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r V, •:-•.-.-., SIXTEEN THE LEADER -FREEPORT, 15: v Ulliah fn Garden Ceriemony The Rev. Simon Noveck, rabbi of Temple B'nal Israel, officiated u t the marriage of Mis? Lillian Goldman, daughter of Mr. and Mrs. Benjamin Goldman, 249 Pine ;»t.. to Irving Daigon, son of Mr. and Mrs. Abraham Daigen, of Lyn-brook. In the garden of the Gold-man home Sunday at 4 P.M. The bride was given in-marriage by her father. The -matron of honor was _ Mrs. Martin poldman of Roosevelt, sLster-in-law of the bride, and the bridesmaids, Mis Ellen Daigen, sister of .trie bride-g^ oom, and Miss Marie Sarrapede of Merrick. Robert Goldman brother of the bride, was ring bearer. Charles Daigen was his brother's best man, and the usher were Martin Goldman and Eman-uel Gnatowsky of Lynbrook. ^Following a reception, Mr. and Mrs. Daigen left for Vermont. They will live .in Preeport. t i > .6' •> i . •' 3v.t :/''t (*r »~.T For the Right Time . . . All the Time . .. and the BEST TRADE-IN- ALLOW-ANCE ON YDUR OLD WATCH . . ;;. Catf FRANK?r J0*ELRr SHOP \&'\'--\ f~f i ?&... $ i:-i- 4 l4'i! s' ;m<J-/ "- £ 'V 5I $$• S&S (!$ - M* -*:«:"?* •"$? ,f'^ . -tr,¥-V-i4- „ 1J' "- * '. ' ^ • --fVrr.V:?. M*$-'r-:t'^-* 43 SO. MAIN ST. (at Sunrise) FREEPORT Open This Thursday Evening, July 3rd, 'til 9:00 P.M. . JRKj.are direct aqehtVTOr^Elgin^ Benrus, .- — Gruen and Tavannes Watches ;•• griVe ryou a ^yritten .guarantee from the manufacturer and 'from us. —Third > Generation of Jewelers" -i Jr. Legion Nine Meets Lynbrook Late Today Alter suffering its" second 'defeat -at . the ;hands of M^lverne Monday at the Stadium, the William Clin-ton Story Post, Junior Legion nine r • will take on Lynbrook late today on the latter's diamond. The locals have played twojjgames with Lyn-brook, winning One and tieing the other. l^f. The Freeport boys were no match for Malverne,- which romped away with a 7 to l'^3; -victory. Jerry •Murphy started^on -the hurler's-mound, arid was- succeeded by Bob JY&Tidenman,' a 13-*year-old soutrrpaw w6o stopped the visitors, except-for one iniiiiig. 4n iwhlc^i 'they tallied twice. * ; ' . . . VincenjC.Jfuchiift man* the ' Malverne pitchers, held ,'ttie local hitter^ in check and, the visitor? played :& superior *game in r- SO. GARDEN PARTY; JULY 23 -Mrs. Gotten WaagtfBC 378 Penn-sylvania ave^ for TB garden . July 29, from 2 benefit of the ^reepfflwuxi^ry to South Nassau; Ccmmunities^ hos-pital. ,.';*• . ' Mrs. Gerald HoweJl is chairman of arrangements for tine affair, with Mrs. Paul Georgi and Mrs. Henry S. Sutter as co-chairmen. A committee 'meeting is -sched-uled -for VSe<Jn;esday, July 9, at 2 p.m. hi ihe home d Mrs. Raymond Austin, 32 West Dean st. itREEPORT ".^.1 (MM* - * - INCITES YOU , v-i'-^i »' TO OPEN A CONVENIENT CHARGE ACCOUNT f The Home of HARfr SCHAFFNER & MARX CLOTHES Established 1921 * _^_ skillful caterers . . . 90 West Merrick Roqd ^™:(Ncar~Grove Street)" FReeport 9-1834 — OPEN SUNDAYS — For Your FOURTH OF JULY Outing >• Bodt-Party! * Picnic Wedding Receptions J*- Showers Get-Togefhers | Beautiful Platters Arranged tp Your Tas.tef And Delivered to Suit Your Convenience OPEN ALL DAY JULY FOURTH — Closed Mondays v KOSHER 1 >' DELICATESSEN ^-CANDIES-Remember! "DEISTAT meari^TOP QUALITY" '.isv.^—i-rri r: -iT—•••-•;" "~~--::—, Sft.lt-.„-:;/- f—• ..;.*.: ':••.-'. ::• lf,s-*ttj*vs i»•"r"?rf^—^^*yrt-"'*--^T1^~T'L*'^L''^1 r--*- "'•"" MHUJj.'v"-.--'-''-.- ""••••• SILVER GAVEL GIVEN L TO PYTHIAN SISTERS A Silver gavel was presented to Unity Temple, Pythian Sisters, by Mrs. Ethel Frellich, district deputy grand chief, at a meeting In Pythi-an hall. Mrs. Paula Portner, most excellent chief, presided. It was - announced that a gift would be sent to the refugee child THURSDAY, JULY 3, 1947 . , ,' ' '__a ;-' adopted by the sisters through Rescue Children, Inc. Mr. and Mi's. Lewis Wolder cele-brated their 35th wedding anni-versary and Mr. and Mrs. Sidney Lewis, their 25th, during the social hour that followed. Mrs, Portner and Mrs. Wolder were in charge of refreshments. The knights and sisters have planned a picnic in July. BRAND NEW 6.00x16 Tires OTHER SIZES IN PROPORTION 11.95 Plus Tax Tires on Time • Pay as You Ride 28 S. Main St., Freeport FReeport 8-4501 & 9-2*4 Long Island's Best for ,_ SODA • LUNCH • Dinner * Candy < TRY OUR DELICIOUS Fresh Fruit Sundae I Made with Rich French Ice Cream Enjoy the Soda, Sundae. Sandwich, Lunch" or Dinner of your oWri choice in an entirely! new ^unrounding of "beauty "and" sound-proofing agd, air [conditioning for your comfort.' t It's A Delightful -family. Treat WALLACE FRENCH-GUMS !,- LICORICE LEAVES MARSHMALLOW JELLlfcS and Others ; LB. BOX -WaHace Chocolate Covered Thin-Mints 65cl/2 IB. 4 125 IB. Open 7 Days a Week Long Island's -Best for - .: - - . .._ JP^ . . : : ' Sofifa - Lunch - Dinner - 40 SOUTH MAIN STREET Phone FReeport 9-4236 Candy FREEPORT I-Soon 154 E. Merrick Rd, FReeport 8-7668 12th Year. No. 7 Freeporfrs FREEP0RT, N.Y., THURSDAY-, JULY 10, 1947 PRICE: FIVL CENTS A COPY Safety Commission To List Violators Of Hedge Ordinance Will Tour Village Saturday Seeking Corner Obstructions Members of the Preeport- Safety Commission are to make a tour of the village Saturday morning to list street corners where hedges shrubbery and other growth exceed the limit of four feet in heighth as prescribed by village ordinances This was decided at the monthly meeting of the commission Monday night in the Municipal Building with Capt. J. M. Hagan, the chair-man, presiding. The commission will meet again Monday night to draft a report on the inspection to be submitted to the Village Board and the Police Department. Capt. Hagan submitted a report to the commission reading: "Recent investigations have indi-cated that many street intersec-tions - within the Village of Free-port have become exceedingly dan-gerous in that motorists find it impossible tp see the oncoming traffic because of overgrown hedges, foliage, etc. "It. is therefore, necessary to re-quest' all owners ot property located on a cornerr.to.trtm-:alL hedges,, qtc., soon 'i^'tt*hlBa*'t;'!+WrtW>^-«4TlV-J*iU**rt'i^«~-•-«»«*«*- ordinance.. lOT^ofy-thO:, Village of Freeport, wherein 'It states: 'No now existing tence, hedge, tree, shrub or other growth shall be continued to be maintained on such part or portion of any corner lot, plot, parcel of land which lies within a distance of twenty (20) feet from the curb~line of each of the streets, avenues, highways or roads on which it fronts" or abuts; at or to a height which shall ex-ceed four (4) feet.' "A great influx of tourist traffic is expected in Preeport during the forthcoming Summer months—full-est cooperation Is imperative and all- residents concerned will Jje ex-pected to comply with this request of your Safety Council so that ac-cidents with the'resultant injuries to life and property will be kept to a minimum." At the suggestion of Gustav J. Berkel it was decided to write Ed-win McKeeman, supe1rrntende"hT"of sanitation, asking him to caution the crews of the department's trucks to be more careful regarding refuse dropped from the trucks. It was said traiJ^of ^garbage were .frequently lef^ by trucks. Also it was suggested the house-wives be required to separate paper from garbage instead of dumping everything into one container. It was said such regulations are im-posed- in other- .villages, and collec-tors are instructed to refuse to empty containers unless the rule is followed. It also was decided to inquire into the time consumed by traffic officers in filling out forms at the end of the day in reporting on "tickets" issued to violators of the traffic laws. SUNRISE MUSIC SHOP RESUMES TELEVI&IOX Announcement was made this week that the television shows which were stopped by the auth-orities because of the crowds they drew, had been resumed in the window of the Sunrise Music Shop, Sunrise highway and Main st. Ar-rangements have been made 'to handle the situation, it was said. Recapture of Courage Of 76 Called for at 4th of July Eve Rites Voiding of Labor Bill Veto Seen By C. Oliver Moore as Evidence that Spirit of 171 Years Ago Still Lives Sketching the background out of which the Declaration ol Independence merged, C. Oliver Moore, principal-.^speaker at the Fourth of July-eve service in the Municipal Building Thursday night expressed the hope "that here ' AW~ night in the American town meet- Black QldsmobHe, I IK, Ing we may distil from it the pure, QpettS Parking ArCO gleaming spirit that actuated John Hancock and his fellow-signers, and recapture for ourselves and this era of time the radiant courage that lighted a beacon -for kind." An audience tha t comfortably filled the Council Chamber listened with interest as Mr. Moore others spoke, and the man-and consensus was that Freeport had set an example in Fourth of July ob-servances that might well be fol-lowed by other communities, and that the meeting should be made an annual event. Following the singing of "The Star Spangled Banner," the Rev. R. G. Harris, pastor of the Second Baptist Church and president of the Freeport Inter-Faith Clergy Council, offered the invocation, fol-lowing. which. Horace E. T^eLJsser, the clialrman, outlined, tho oi' •*• -tiio Lester' H. J3aumann, a member of William Clinton Story Post, AX., quoted excerpts from the Declara-tion of Independence. Mr. Moore then ga,ve his interpretation of the historical document. Dissatisfaction With Crown He pointed out that in 1775, Long Island was not a part of the United States of America or of New York State, but a section of one of the! 13 independent colonies that exist-ed at that time. "One deep, common, gnawing' dissatisfaction, however, was mould-ing them into a unified purpose," he continued. "They had come here to be free men and the king had been treating them like slaves. The grievances had mounted over a long period; they had become more and more intolerable." He told how fighting had broken out in Massachusetts and else-where but said that at that time although hostillBes were under way, they were simply in protest against the oppression and in-dignities of the Crown, with the hope that a show of force would persuade the disdainful king to Stanley M. Black, head of Black Oldsmoblle, Inc., Sunrise -highway at Bergen pi., has permitted the village to establish a parking field on the vacant property west of the agency. Mr. Black has requested that motorists using the field, park their cars in the rear of the lot, so as to leave the rest of the property available for car owners doing business with him. There is room for about 20 cars. Postal Rates Placed On Permanent Basis Postmaster Edward A. Rice has announced that a bill passed by Congress putting the three-cent Boys and Girls Yet Get in on the Money Thoug-h many boys and girls. pupils in the serenth and eighth grades of the Freeport school system, have registered their names and addresses with The LEADER, there is room for a great many others who would' like an 'opportunity to eam some easy money. Any interested should inquire at The LEADER' office, Room 10, 24 South Grove st., at once. The Leader to Moye To New Office Monday Unless there are additional , unforseen delays. The LEADER will move into Its new office, 154 East Merrick rd., on Mon-day. The office will be located on the ground floor of the building recently acquired by The LEADER, There will be no cliange in the telephone, Freeport 8-7668. Advertising and all types of news may be left at the office. We would especially welcome little personal items, all kinds of social and general news. Atlantic-South To Hear Welsch Speak on Sewers Announcement was made at a meeting of the Atlantic-South Civic Association Monday night in Junior Order Hall, that W. Frederick Welsch, Nassau County "Sanitary Engineer, would speak at the Au-gust meeting of the group. Practically the entire meeting was devoted to a discussion of the defeat of the sewer bond referen-dum by the taxpayers of the vil-lage. The cry of "taxation without representation," was raised by nu-merous speakers. President Tred-well H. Hopkins expressed surprise that other Bectlons of the village had voted in opposition to the . ^ R. E. Patterson Gets Chamber's Orchid for July Judge H. R. Johnson Cites Activities In Making Award Robert E. Patterson, mayor of Freeport for eight years, and presi-dent of the Chamber of Commerce for four terms, was presented the "orchid for the living" at a meet-ing of the Chamber Tuesday night in the Council Chamber of the Municipal Building. The presentation was made by Judge Hilbert R. Johnson. He summarized the service Mr. Pat-tei'son has given to the community. He cited the lact he served one term as Village Trustee, before being elected Mayor, and told of his war service as chairman of all he bond drives in which millions of dollars was invested In bonds by the residents of Freeport. He also said Mr. Patterson had been picked as a member of the County Board of Assessors because of the .ong period he spent in the real estate business. He referred to the factttiat "Mr. "Patterson^ SB" tihjiir-*', man ot/.tbjD. PlatinVns BOQ^j^an&j SJ3^3&ft^^e^^ „, rflf „ „, , „ , ***^iie^W^i&^^^ the village and that Jt might even commodorfes ot ^ club( secede from the village system and Jn ^^^ Wfl apprecIaUon request the town to tn*-i»irf« n-n» / r r area in its system. include the BAYVIEW PHARMACY OPEN ALL DAY SUNDAY The Bayview Pharmacy, 379 At-antic ave., will remain open Sun-day after the other druggists In Freeport close at 2 P. M. The telephone Is Preeport 8-0124. Pride of Iroquois Circle, Com-panions of the Forest, conducted successful card party Monday night in Junior Order Hall. Parade and Pageant Aug. 2 To Feature Gold Cup Week Freepoft will" be decked oul™iir~b~lue~and~~goid"5ilk~banners during the week starting Saturday, Aug. 2, and concluding the following Saturday in observance of Gold Cup week. There will~l7i; repent and alleviate Instead, he added, the wrongs. Parliament passed a law prohibiting all na-tions "from trading with the colonies and ordered all ships seized that engaged in such traffic. He cited the affect of this action on the colonies, until on June 7, 1776, b a n n e r s stretching across the1 streets, light poles will be appro-priately decorated and the stores will be draped in the same colors. The big event will be a parade and pageant on Saturday, Aug; 2. Al. B. White, the Freeport Gold Cup Week committee chairman has announced. All Freeport organiza-tions, business, civic, service, frater- Bichary Henry Lee moved the nal and social have been invited Continental Congress assembled in Philadelphia to declare the colonies Independent and to set up a fed-eration of states. He said that on July- 2, sthe Declaration of Inde-pendence, w r i t t e n largely by Thomas Jefferson, with minor changes by John Adams and Ben-jamin Franklin, came up for de-bate. Independence Proclaimed '•The Declaration was .in the main a detailed and severe indict-ment of a distant State that had outraged free spirits too often and pressed them too far," he added, "It was first proclaimed and cele-brated on July 4, 1T76. The news (Continued on Page 8> to participate. The procession will be featured by floats entered by local and out of town organiza-tions. Mr. White is seeking the co-op-eration of the South Shore Council of Chambers of Commerce with an eye to making the pageant a south Nassau event. With this in mind, present plans call for a line of march from Freeport west to Valley Stream, north to Malverne, then to Hempstead, east to V/an-tagh and back to Freeport. The reason for all this pomp and ceremony is the Gold Cup race to tie sponsored by the South Shore 'Yacht Club in Bockaway Inlet off Lombardo, orchesta leader and Freeport resident, captured. - the Gold Cup race at Detroit last Aug-ust, and being a member of the South Shore Yacht Club he elected to make that sponsor of the organization the 1947 competition. Unfortunately, at present there is no place off the Freeport coast in whicfi the~ race can— be- run. so arrangements were made to con-duct it in Jamaica Bay. Consequently Freeport is going all out in recognition of the event, the 43d annual race. Milton Dan-ziger, treasurer of the committee, reports a liberal response to the appeal for funds Freeport program. Others on the to finance the committee are George J. Smith, Cord Viebrock, Mr. and Mrs. William J. Martin. Selwyn Shook, ; Harry Carman Sheriff H. Alfred Vollmer, James E. Stiles, George Morton Levy and Everett Walsh. • Darius W. Sylvester, past com-modore of the South Shore Yacht Club is chairman of the Gold Cup Jamaica, on Sunday, Aug. 10, Guy committee_ I for the Orchid, Mr. Patterson said the bond" drives would not have been a success had he not received the co-operation of many loyal workers. He said he still had faith in the Chamber and predicted that under the presidency' of Mr. Vie-brock it would develop into a "real Chamber of Commerce." Mayor Cyril C. Jlyan spoke of the need of a real live organiza-tion. He said Freeport had every-thing needed to develop into a prosperous community and said the Hiamber was spreading the gospel r,f making people conscious of the U.i-ro arc for the vil-lage. President Viebrock spoke of the recent growth of the Chamber from a membership of 38 to 150. i.-ncLexpressed his views "as to how I see this village of ~~ future." "Freeport's our.sTTTThi geographical location is" such that our possibil-ities are unlimited." he declared. He called for the completion f;f parking fields for the convenience of people who come' to Frcepbrt to hhop, and for a large department store in the community. He referred to the need of carry-ing through the grade crossing (-liminatlon and the extension and widening of streets in the business area. Mr. Viebrock . reooinrnenderf the rezoning of East Merrick rd., and the southerly side of Sunrise Highway from Business B to light manufacturing, nnd the improve-ment of the area south of Atlan-tic ave. He also expressed the opinion a munlcipally-owfied b'oat ' basin would be of benefit to village:- Mr. Viebrock finally pressed the hope that some the ex-day the Long Island Park Commission^ might develop the waterways so that if a local organization ever sponsors the Gold Cup race again. it might be staged in local waters. Sheriff H. Alfred Vollmer, whor was present with a publican committcemw-- ^o Mt. Patterson, -wished him gooc *: .lu. c_k ,; Gpdsji-e.e.^. *.j-m_d. .l.ong-life:- • ^ vX"~^3L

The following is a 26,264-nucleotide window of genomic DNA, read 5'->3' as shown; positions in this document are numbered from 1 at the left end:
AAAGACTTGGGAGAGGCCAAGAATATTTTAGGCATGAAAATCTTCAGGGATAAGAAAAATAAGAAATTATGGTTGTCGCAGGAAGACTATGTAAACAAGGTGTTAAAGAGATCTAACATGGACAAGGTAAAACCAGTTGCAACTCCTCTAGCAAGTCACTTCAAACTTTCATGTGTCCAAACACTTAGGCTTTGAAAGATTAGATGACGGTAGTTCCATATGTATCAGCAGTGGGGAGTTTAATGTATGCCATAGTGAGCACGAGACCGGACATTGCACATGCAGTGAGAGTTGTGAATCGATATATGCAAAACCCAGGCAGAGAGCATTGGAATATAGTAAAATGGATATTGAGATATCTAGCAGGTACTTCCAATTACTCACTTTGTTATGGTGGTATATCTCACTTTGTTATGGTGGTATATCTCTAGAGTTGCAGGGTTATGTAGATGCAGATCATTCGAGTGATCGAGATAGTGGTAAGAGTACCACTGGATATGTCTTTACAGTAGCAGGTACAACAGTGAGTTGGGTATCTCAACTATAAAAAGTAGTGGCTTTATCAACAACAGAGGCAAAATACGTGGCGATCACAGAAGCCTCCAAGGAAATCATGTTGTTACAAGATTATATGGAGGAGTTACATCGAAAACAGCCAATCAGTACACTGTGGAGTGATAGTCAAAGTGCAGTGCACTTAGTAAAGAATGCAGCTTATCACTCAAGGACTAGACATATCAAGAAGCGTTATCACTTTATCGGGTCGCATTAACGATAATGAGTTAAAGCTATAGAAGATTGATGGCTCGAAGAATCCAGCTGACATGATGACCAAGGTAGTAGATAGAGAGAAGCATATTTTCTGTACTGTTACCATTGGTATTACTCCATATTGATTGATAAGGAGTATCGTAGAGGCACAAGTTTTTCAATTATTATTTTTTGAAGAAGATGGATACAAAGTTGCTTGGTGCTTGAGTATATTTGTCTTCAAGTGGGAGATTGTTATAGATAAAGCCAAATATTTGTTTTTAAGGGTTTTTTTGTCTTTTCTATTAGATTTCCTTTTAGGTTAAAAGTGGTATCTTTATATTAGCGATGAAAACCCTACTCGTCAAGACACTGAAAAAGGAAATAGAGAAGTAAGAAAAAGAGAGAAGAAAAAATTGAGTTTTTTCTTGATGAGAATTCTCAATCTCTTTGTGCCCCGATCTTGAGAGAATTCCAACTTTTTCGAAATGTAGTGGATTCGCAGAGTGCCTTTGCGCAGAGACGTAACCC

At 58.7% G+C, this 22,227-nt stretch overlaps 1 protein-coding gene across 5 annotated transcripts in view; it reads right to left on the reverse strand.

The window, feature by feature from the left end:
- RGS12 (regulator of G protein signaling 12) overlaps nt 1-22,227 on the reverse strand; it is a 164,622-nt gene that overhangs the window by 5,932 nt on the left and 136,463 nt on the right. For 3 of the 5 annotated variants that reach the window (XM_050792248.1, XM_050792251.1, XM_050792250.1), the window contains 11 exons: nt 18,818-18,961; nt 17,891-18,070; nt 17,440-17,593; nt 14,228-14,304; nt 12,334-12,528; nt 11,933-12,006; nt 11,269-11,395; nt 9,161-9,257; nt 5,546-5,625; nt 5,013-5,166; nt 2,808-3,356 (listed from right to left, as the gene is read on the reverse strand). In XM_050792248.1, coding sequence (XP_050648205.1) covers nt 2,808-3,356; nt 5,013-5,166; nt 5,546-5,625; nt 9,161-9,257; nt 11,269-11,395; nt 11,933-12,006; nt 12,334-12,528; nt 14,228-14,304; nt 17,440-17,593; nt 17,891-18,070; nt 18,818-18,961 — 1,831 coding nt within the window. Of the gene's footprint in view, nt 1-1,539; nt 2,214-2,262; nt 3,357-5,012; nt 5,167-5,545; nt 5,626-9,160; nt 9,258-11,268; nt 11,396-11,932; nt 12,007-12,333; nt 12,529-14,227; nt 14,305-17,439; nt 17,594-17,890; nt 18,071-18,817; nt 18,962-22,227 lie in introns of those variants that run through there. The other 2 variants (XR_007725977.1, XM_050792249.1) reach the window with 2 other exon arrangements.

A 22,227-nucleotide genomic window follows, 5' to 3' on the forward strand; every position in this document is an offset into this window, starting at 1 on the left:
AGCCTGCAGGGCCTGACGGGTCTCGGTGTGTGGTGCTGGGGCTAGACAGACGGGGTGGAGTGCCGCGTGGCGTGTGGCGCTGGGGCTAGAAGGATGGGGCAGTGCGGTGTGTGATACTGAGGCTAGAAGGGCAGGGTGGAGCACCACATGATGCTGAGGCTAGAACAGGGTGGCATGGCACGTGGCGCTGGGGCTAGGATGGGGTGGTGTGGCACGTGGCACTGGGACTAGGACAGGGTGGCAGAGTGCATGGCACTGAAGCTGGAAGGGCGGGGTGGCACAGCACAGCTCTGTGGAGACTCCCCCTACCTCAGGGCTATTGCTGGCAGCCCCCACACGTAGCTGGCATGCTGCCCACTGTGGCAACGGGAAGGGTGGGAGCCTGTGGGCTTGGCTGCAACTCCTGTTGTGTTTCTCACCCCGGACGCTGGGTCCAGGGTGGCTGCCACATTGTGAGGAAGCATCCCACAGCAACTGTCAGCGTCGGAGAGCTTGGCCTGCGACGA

|Description||This is a newspaper distributed locally within Freeport and Baldwin, Long Island,|
|Publisher||L & M Publications, P.O. Box 312, 30 South Ocean Avenue, Suite 204, Freeport, New York 11520.;|
|Contributors||Nicolas Toscano, Michele Swersey, Joan Delaney.|
|Source||Freeport Memorial Library|
|Rights||Newspapers are Public Domain before 1 March 1989; and Digital Rights after that date transferred to Freeport Memorial Library by L & M Publications.;|
r V, •:-•.-.-.,
SIXTEEN THE LEADER -FREEPORT,
fn Garden Ceriemony
The Rev. Simon Noveck, rabbi
of Temple B'nal Israel, officiated
u t the marriage of Mis? Lillian
Goldman, daughter of Mr. and
Mrs. Benjamin Goldman, 249 Pine
;»t.. to Irving Daigon, son of Mr.
and Mrs. Abraham Daigen, of Lyn-brook.
In the garden of the Gold-man
home Sunday at 4 P.M.
The bride was given in-marriage
by her father. The -matron of
honor was _ Mrs. Martin poldman
of Roosevelt, sLster-in-law of the
bride, and the bridesmaids, Mis
Ellen Daigen, sister of .trie bride-g^
oom, and Miss Marie Sarrapede
of Merrick. Robert Goldman
brother of the bride, was ring
bearer. Charles Daigen was his
brother's best man, and the usher
were Martin Goldman and Eman-uel
Gnatowsky of Lynbrook.
^Following a reception, Mr. and
Mrs. Daigen left for Vermont. They
will live .in Preeport.
i > .6' •>
i . •'
For the Right Time . . . All the Time
. .. and the BEST TRADE-IN- ALLOW-ANCE
ON YDUR OLD WATCH . .
FRANK?r J0*ELRr SHOP
\&'\'--\ f~f i ?&... $ i:-i-